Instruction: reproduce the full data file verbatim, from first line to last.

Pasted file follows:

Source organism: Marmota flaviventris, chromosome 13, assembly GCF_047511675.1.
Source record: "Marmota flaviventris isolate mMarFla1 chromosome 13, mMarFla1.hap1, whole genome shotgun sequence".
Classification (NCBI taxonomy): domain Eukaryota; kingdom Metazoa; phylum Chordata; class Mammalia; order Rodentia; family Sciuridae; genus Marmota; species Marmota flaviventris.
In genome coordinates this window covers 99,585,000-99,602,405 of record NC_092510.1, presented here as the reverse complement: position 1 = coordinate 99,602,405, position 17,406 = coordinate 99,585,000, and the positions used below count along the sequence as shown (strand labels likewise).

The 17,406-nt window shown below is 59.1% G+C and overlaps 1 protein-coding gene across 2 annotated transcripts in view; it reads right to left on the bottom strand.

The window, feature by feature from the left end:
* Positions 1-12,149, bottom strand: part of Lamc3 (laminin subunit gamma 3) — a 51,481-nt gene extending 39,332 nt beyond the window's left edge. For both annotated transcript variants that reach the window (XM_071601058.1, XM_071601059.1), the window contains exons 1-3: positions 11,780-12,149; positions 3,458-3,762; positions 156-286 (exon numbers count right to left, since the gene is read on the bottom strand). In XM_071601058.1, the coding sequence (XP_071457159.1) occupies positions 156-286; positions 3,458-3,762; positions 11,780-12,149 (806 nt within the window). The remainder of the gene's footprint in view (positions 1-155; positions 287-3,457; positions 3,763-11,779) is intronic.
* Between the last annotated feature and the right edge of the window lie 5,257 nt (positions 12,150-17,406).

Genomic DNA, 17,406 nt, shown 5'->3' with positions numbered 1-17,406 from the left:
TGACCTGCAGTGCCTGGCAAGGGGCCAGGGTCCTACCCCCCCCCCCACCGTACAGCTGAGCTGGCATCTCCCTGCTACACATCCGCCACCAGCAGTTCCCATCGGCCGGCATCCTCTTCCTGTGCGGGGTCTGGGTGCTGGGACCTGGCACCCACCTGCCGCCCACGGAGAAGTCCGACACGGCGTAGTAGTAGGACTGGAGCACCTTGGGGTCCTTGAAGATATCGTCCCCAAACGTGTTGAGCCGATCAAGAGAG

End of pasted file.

Source organism: Marmota flaviventris, chromosome 13, assembly GCF_047511675.1.
Source record: "Marmota flaviventris isolate mMarFla1 chromosome 13, mMarFla1.hap1, whole genome shotgun sequence".
Classification (NCBI taxonomy): domain Eukaryota; kingdom Metazoa; phylum Chordata; class Mammalia; order Rodentia; family Sciuridae; genus Marmota; species Marmota flaviventris.
In genome coordinates this window covers 99,585,000-99,602,405 of record NC_092510.1, presented here as the reverse complement: position 1 = coordinate 99,602,405, position 17,406 = coordinate 99,585,000, and the positions used below count along the sequence as shown (strand labels likewise).

The 17,406-nt window shown below is 59.1% G+C and overlaps 1 protein-coding gene across 2 annotated transcripts in view; it reads right to left on the bottom strand.

The window, feature by feature from the left end:
* Positions 1-12,149, bottom strand: part of Lamc3 (laminin subunit gamma 3) — a 51,481-nt gene extending 39,332 nt beyond the window's left edge. For both annotated transcript variants that reach the window (XM_071601058.1, XM_071601059.1), the window contains exons 1-3: positions 11,780-12,149; positions 3,458-3,762; positions 156-286 (exon numbers count right to left, since the gene is read on the bottom strand). In XM_071601058.1, the coding sequence (XP_071457159.1) occupies positions 156-286; positions 3,458-3,762; positions 11,780-12,149 (806 nt within the window). The remainder of the gene's footprint in view (positions 1-155; positions 287-3,457; positions 3,763-11,779) is intronic.
* Between the last annotated feature and the right edge of the window lie 5,257 nt (positions 12,150-17,406).

Genomic DNA, 17,406 nt, shown 5'->3' with positions numbered 1-17,406 from the left:
TGACCTGCAGTGCCTGGCAAGGGGCCAGGGTCCTACCCCCCCCCCCACCGTACAGCTGAGCTGGCATCTCCCTGCTACACATCCGCCACCAGCAGTTCCCATCGGCCGGCATCCTCTTCCTGTGCGGGGTCTGGGTGCTGGGACCTGGCACCCACCTGCCGCCCACGGAGAAGTCCGACACGGCGTAGTAGTAGGACTGGAGCACCTTGGGGTCCTTGAAGATATCGTCCCCAAACGTGTTGAGCCGATCAAGAGAG